Dystonia Related Research
Dystonia-related Research at the National Primate Research Center and the University of Wisconsin Hospital and Clinics
Erwin B. Montgomery, M.D.
November 29, 2005
The discovery of genetic abnormalities causing some forms of dystonia is very encouraging. As the functions of these genes are understood, it may be possible to develop treatments to prevent or slow the progression of dystonia. Even those patients with dystonia for whom the cause is unknown may still benefit. As is being discovered in Alzheimer’s and Parkinson’s disease research, different genetic abnormalities seem to share common mechanisms and these mechanisms may be relevant to those without the genetic abnormalities.
Unfortunately, it will probably be a long time from now before treatments based on genetic abnormalities will help relieve the symptoms and disabilities of those with advanced dystonia. For example, we know that just replacing the dopamine neurons that have been lost in Parkinson’s disease has not been helpful to those with advanced disease. Consequently, we have an obligation to develop treatments that will help those whose disease is causing suffering and disability and do so quickly.
It is also unfortunate that we do not have an animal model of dystonia. Parkinson’s disease research was greatly advanced with the discovery that a neurotoxin called MPTP could produce Parkinsonism in laboratory animals. Parkinson’s disease patients now are benefiting from research in MPTP-treated laboratory animals. However, the recent development of Deep Brain Stimulation (DBS) for dystonia provides a great opportunity to understand what goes wrong in the brain in those with dystonia.
DBS is standard accepted FDA approved therapy for patients with dystonia who have failed medication or botulinum toxin injection treatments. The DBS electrode is implanted in the globus pallidus interna in the brain. Constant pulses of electricity are delivered to the globus pallidus interna. DBS surgery now provides an opportunity to understand the brain mechanisms that may go wrong and cause the symptoms and disabilities of dystonia. First, during surgery and prior to implantation of the permanent stimulating electrodes, a temporary electrode with a microscopic tip is placed into the brain. This microelectrode can record electrical impulses generated by individual neurons in the globus pallidus interna. Neurons communicate and relay instructions by pulses of electrical energy that can be recorded by the microelectrodes. In this way, physicians and scientists can eavesdrop on the conversations among the neurons. This way we can see how neurons in the globus pallidus interna of dystonia patients are misbehaving and this could lead to ways to reverse this abnormality and thereby, restore normal function.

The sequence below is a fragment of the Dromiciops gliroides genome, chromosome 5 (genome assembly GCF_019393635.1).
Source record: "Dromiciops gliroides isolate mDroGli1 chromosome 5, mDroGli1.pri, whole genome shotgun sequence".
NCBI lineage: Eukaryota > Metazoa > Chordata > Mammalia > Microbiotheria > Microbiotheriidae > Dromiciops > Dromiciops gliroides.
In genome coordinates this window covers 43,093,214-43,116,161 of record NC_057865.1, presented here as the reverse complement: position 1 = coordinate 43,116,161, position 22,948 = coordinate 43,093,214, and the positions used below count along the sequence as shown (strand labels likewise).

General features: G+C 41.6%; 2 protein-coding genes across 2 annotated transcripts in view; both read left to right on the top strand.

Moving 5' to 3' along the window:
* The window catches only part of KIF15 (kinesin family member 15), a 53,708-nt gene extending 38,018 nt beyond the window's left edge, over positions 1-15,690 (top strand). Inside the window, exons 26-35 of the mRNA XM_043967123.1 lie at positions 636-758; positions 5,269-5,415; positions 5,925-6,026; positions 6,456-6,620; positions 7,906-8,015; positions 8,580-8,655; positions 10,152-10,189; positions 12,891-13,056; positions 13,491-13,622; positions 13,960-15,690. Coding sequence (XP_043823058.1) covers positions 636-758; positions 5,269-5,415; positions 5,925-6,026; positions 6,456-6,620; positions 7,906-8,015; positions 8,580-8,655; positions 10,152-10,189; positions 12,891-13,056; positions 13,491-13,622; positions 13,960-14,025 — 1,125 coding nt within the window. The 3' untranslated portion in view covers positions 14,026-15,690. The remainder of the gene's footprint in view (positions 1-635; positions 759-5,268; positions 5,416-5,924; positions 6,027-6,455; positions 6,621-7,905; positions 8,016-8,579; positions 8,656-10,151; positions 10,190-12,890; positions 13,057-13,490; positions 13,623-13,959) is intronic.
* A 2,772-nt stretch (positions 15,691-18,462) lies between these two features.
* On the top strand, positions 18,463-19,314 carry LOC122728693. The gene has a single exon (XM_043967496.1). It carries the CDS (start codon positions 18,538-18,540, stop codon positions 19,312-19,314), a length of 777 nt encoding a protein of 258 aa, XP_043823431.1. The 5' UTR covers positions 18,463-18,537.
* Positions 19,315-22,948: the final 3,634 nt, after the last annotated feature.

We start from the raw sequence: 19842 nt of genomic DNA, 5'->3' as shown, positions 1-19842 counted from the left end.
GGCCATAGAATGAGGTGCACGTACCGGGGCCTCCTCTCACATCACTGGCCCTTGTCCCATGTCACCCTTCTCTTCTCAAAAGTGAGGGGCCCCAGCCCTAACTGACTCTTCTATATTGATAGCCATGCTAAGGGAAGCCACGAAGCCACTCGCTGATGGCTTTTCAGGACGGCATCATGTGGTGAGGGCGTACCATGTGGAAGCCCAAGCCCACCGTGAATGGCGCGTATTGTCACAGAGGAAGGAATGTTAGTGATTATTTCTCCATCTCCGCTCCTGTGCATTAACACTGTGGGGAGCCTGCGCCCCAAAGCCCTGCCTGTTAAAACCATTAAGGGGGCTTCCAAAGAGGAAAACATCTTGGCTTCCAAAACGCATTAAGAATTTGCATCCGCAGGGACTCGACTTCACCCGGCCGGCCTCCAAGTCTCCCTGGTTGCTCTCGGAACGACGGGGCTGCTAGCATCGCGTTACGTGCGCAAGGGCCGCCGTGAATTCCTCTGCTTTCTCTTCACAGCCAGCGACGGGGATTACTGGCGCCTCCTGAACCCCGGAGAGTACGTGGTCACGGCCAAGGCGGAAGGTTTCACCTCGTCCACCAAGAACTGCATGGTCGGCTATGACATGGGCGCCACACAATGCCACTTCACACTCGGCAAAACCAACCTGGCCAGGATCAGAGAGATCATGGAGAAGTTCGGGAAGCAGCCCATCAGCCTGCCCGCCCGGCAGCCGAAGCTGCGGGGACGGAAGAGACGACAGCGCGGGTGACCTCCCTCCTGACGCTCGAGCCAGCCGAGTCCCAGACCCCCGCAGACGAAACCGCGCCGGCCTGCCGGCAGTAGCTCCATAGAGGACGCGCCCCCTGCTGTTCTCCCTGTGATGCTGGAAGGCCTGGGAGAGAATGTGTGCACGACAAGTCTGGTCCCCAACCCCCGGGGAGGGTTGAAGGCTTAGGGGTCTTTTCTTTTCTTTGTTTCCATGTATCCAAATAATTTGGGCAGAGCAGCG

DBS provides another opportunity to study what goes wrong in the brain with dystonia. We can record brain wave activity through the permanent DBS electrodes. WE can correlate changes in the brain wave activity with the patient’s movements. Also, we can stimulate in different patterns and determine what is it about the DBS that is most effective in controlling the symptoms of dystonia. This could lead to better treatments in the future.
However, there are important questions about how DBS affects the basal ganglia of which the globus pallidus interna is part that cannot be answered effectively in humans with dystonia. To answer these questions, we must conduct experiments in laboratory animals, particularly non-human primates. In animals, we can place any number of recording and stimulating electrodes, which is not the case during human surgery. Further, we can conduct these experiments over many months, which we cannot do with humans.
For the last several years we have been studying how neurons in the basal ganglia respond to DBS. One of our most important discoveries is that we have to significantly re-think our old notions about how the basal ganglia works and how it might be affected in disease. Consequently, we now have to address very basic questions about how the basal ganglia functions normally so that we can interpret the results of the DBS research. Also, comparing our better understanding of how neurons in the brain normally function to recording in humans with dystonia, we will be in a better position to understand what the neuronal recordings from human dystonia patients undergoing DBS are telling us about how the brain misbehaves.
The opportunity to combine human and animal research at the University of Wisconsin provides great advantages. Observations gained from human DBS can be rapidly explored in the animal. Insights gained from studies of animals can be rapidly applied to humans. Many of the instruments, techniques, computer programs, and analyses methods developed in the animal lab also facilitate research in the human operating room and clinic. For example, methods for microelectrode recordings developed in the animal laboratories are now being applied in human operations to make the surgery safer and more effective.
My mom and I wanted to thank you for hosting such a great symposium this year. This was our third year and we are looking forward to next years. E. Mathews